Components supply remains stable despite unstable industry

Belt tightening is a trend likely to continue

ADAM ORLIN Belt tightening is a trend likely to continue

30th September 2016

By: Aarifah Nosarka



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The availability and supply of imported automotive equipment components during the first quarter of 2016 remained stable despite continually being affected by exchange rate movements, says financial services provider Investec Import Solutions head Adam Orlin.

In its May 2016 quarterly review of business conditions for the automotive sector, the National Association of Automobile Manufacturers of South Africa says steel prices came under pressure, owing to the 10% import duty on alloy- and zinc-coated steel.

Although local raw material price movements were affected by exchange rates and commodity price movements, no major concerns on local material pricing were reported during the quarter.

“There is a definite paradigm shift in the automotive market, as the industry moves towards a far more integrated and cost-effective solution – more so for import processes,” Orlin states.

He mentions that market uncertainty is driving businesses to tighten control over their logistics processes, whereas trade finance is now being viewed as a broader import finance solution rather than just a transactional one.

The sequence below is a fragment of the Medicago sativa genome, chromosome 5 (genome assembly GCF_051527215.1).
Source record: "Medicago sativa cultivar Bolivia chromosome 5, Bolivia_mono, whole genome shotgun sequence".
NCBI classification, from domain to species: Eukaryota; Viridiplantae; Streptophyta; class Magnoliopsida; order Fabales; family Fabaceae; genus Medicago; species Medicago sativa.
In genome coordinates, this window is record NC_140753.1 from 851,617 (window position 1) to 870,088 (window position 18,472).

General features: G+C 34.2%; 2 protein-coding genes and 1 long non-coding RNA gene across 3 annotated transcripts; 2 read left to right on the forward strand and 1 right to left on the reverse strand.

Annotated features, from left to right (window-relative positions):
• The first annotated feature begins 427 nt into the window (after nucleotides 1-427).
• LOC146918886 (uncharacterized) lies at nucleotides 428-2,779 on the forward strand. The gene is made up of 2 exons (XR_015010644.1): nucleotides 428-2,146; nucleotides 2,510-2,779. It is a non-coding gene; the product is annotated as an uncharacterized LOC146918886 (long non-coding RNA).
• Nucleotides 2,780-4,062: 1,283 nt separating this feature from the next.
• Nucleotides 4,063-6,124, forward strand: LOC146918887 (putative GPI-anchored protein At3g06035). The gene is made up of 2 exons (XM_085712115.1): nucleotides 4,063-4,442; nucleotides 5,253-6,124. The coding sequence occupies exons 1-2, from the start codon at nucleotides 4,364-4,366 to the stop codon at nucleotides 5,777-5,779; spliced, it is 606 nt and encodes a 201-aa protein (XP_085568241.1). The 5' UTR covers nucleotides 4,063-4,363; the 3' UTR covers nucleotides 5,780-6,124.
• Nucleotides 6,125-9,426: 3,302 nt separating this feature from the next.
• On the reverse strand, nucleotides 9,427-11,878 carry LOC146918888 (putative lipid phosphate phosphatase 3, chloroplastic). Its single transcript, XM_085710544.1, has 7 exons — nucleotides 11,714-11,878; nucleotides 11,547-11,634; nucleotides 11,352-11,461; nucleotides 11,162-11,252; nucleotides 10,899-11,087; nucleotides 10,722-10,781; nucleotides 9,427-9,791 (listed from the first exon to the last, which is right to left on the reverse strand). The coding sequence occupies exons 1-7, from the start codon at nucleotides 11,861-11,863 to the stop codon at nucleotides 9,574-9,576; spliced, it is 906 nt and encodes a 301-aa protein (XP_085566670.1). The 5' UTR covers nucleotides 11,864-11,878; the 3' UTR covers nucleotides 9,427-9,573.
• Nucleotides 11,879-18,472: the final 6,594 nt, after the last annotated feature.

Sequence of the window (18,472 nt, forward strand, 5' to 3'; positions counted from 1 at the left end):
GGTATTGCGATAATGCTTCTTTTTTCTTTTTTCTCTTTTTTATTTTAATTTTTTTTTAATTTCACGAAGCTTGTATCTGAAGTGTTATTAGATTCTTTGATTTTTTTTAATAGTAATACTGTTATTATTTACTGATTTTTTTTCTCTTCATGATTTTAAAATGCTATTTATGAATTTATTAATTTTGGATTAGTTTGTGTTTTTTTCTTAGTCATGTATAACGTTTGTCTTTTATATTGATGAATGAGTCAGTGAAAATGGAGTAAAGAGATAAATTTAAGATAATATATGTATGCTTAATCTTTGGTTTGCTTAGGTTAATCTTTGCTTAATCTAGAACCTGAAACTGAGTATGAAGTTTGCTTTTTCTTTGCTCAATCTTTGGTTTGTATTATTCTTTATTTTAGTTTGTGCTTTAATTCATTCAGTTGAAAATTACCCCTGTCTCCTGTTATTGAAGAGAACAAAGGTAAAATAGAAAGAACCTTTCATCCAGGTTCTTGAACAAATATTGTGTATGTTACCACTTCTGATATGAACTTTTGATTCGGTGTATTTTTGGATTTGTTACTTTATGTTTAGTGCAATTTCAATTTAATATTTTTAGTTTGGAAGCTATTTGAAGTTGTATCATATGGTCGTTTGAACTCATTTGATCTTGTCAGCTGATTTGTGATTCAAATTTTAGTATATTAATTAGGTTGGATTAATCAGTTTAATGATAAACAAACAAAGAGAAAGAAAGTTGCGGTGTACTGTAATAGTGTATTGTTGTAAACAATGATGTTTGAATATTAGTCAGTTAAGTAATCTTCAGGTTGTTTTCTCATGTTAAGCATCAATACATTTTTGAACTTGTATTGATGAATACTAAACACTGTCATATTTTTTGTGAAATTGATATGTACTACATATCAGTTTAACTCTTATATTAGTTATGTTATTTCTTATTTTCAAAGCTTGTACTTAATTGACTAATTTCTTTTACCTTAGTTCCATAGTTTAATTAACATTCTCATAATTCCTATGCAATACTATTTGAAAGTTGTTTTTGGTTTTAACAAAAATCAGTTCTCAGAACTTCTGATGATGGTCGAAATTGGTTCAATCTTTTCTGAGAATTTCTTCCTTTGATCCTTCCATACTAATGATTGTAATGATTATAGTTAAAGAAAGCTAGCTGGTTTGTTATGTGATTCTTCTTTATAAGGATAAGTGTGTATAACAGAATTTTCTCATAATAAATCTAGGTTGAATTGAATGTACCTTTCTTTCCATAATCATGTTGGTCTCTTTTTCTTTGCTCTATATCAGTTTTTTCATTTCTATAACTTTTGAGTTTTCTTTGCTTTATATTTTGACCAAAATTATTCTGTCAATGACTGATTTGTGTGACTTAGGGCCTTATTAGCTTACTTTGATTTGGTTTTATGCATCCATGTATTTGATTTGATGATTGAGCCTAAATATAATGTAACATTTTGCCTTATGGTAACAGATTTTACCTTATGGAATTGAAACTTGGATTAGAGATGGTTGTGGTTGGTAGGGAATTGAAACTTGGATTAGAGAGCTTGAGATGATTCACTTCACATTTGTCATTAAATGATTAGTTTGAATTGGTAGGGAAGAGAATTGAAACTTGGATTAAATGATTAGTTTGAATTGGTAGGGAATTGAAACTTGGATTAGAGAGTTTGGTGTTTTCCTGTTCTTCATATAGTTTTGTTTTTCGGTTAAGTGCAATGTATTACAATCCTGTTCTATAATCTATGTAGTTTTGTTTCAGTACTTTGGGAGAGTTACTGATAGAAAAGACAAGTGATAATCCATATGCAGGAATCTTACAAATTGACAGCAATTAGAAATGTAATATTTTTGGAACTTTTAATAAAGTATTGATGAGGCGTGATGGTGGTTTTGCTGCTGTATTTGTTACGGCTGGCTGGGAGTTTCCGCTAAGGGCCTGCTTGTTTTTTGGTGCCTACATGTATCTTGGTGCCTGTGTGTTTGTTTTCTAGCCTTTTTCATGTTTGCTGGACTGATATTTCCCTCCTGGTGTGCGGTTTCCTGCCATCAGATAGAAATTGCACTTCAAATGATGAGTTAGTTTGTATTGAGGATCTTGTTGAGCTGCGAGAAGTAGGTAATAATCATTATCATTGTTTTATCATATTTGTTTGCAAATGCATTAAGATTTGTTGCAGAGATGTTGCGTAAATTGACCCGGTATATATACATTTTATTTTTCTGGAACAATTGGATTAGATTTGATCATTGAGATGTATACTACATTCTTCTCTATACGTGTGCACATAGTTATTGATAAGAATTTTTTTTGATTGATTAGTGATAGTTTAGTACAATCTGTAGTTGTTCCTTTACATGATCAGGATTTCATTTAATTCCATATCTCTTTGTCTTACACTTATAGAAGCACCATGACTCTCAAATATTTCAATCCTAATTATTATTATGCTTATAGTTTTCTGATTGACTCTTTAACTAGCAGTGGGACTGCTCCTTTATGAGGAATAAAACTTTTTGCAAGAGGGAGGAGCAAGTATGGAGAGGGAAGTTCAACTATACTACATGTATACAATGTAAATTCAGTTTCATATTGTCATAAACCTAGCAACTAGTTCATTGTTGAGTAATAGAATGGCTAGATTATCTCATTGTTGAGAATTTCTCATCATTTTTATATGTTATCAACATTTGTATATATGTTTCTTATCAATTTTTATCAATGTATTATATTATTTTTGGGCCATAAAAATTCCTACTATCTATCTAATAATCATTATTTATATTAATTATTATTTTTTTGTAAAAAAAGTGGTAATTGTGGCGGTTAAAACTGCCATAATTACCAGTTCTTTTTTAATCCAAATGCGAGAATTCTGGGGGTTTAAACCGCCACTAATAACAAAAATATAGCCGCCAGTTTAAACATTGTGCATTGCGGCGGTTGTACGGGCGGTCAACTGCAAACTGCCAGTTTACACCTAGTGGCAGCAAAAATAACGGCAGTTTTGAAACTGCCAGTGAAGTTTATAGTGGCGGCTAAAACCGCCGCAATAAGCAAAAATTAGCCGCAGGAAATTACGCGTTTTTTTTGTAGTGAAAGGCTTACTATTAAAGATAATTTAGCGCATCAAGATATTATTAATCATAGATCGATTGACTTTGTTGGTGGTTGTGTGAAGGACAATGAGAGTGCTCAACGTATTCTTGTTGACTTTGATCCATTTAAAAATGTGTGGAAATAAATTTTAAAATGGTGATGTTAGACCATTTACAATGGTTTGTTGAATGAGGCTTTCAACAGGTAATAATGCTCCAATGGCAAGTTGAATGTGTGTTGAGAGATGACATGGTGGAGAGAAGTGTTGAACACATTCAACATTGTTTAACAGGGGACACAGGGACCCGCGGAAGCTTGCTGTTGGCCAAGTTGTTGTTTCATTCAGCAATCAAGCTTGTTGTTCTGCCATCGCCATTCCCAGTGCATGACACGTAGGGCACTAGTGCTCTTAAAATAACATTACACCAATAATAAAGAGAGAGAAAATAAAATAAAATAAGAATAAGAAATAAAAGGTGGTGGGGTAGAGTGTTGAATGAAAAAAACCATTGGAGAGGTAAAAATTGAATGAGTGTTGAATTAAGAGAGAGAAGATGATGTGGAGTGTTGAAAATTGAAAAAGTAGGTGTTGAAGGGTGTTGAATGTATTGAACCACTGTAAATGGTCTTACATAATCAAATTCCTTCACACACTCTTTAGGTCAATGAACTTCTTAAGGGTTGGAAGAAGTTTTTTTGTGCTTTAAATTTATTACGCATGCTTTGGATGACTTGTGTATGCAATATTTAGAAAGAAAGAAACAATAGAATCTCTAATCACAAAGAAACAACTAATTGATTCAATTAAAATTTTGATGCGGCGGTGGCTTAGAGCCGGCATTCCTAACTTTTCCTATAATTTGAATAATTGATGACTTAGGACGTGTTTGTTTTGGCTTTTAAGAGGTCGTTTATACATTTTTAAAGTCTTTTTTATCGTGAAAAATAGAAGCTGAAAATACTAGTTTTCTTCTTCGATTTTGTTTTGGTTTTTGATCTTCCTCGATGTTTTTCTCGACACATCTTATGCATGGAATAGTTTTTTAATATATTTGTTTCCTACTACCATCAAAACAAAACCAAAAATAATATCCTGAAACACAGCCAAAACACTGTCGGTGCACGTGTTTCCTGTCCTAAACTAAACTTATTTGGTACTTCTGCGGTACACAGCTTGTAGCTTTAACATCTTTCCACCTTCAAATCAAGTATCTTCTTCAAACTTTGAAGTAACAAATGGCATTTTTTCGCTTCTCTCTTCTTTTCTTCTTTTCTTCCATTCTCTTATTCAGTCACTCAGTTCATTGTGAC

Meanwhile, Orlin adds that the landed cost, which is the total amount to be paid when ordering and receiving a shipment are affected by the rand value and, with devaluation, it is not always easy to pass the cost on to the consumer immediately.

Automotive components are a significant quantum of the overall industry, as motor vehicle parts are a necessity for the automotive aftermarket sector.

A devalued rand impacts on the price of imported goods and services, which results in higher prices paid.

“As a result, shipping volumes might be slightly depressed or shipping might be delayed to ensure there are full container loads so that importers and consumers get the most from the transaction,” he outlines.

Orlin adds that it is difficult to foresee what the full impact on the country will be; however, with current market challenges, the only certainty is getting the supply chain right.

“Various strategies will be deployed by different businesses, with some having a rigid and consistent policy and others managing their risk on a more ad hoc basis in conjunction with the market.”

Therefore, Orlin believes that having a partner that understands this import process and can free up working capital can go a long way towards stimulating growth in the overall automotive sector.

Meanwhile, global new motor vehicle production in 2015 reached a record of 90.6-million vehicles, compared with 89.7-million vehicles in 2014. These figures represent an increase of 9.06-million vehicles produced, or 1.0%. South African vehicle production increased from 566 131 vehicles produced in 2014 to 615 658 in 2015 – an increase of 8.7%, or 49 527 vehicles.

“South Africa’s share of global new motor vehicle production in 2015 amounted to 0.68% – well above the country’s share of global gross domestic product of about 0.46%,” the review states.

The current global vehicle population exceeds one-billion vehicles and South Africa’s vehicle production is conservatively expected to grow to about 640 000 units, or by about 4.0%, this year.

Edited by Zandile Mavuso
Creamer Media Senior Deputy Editor: Features




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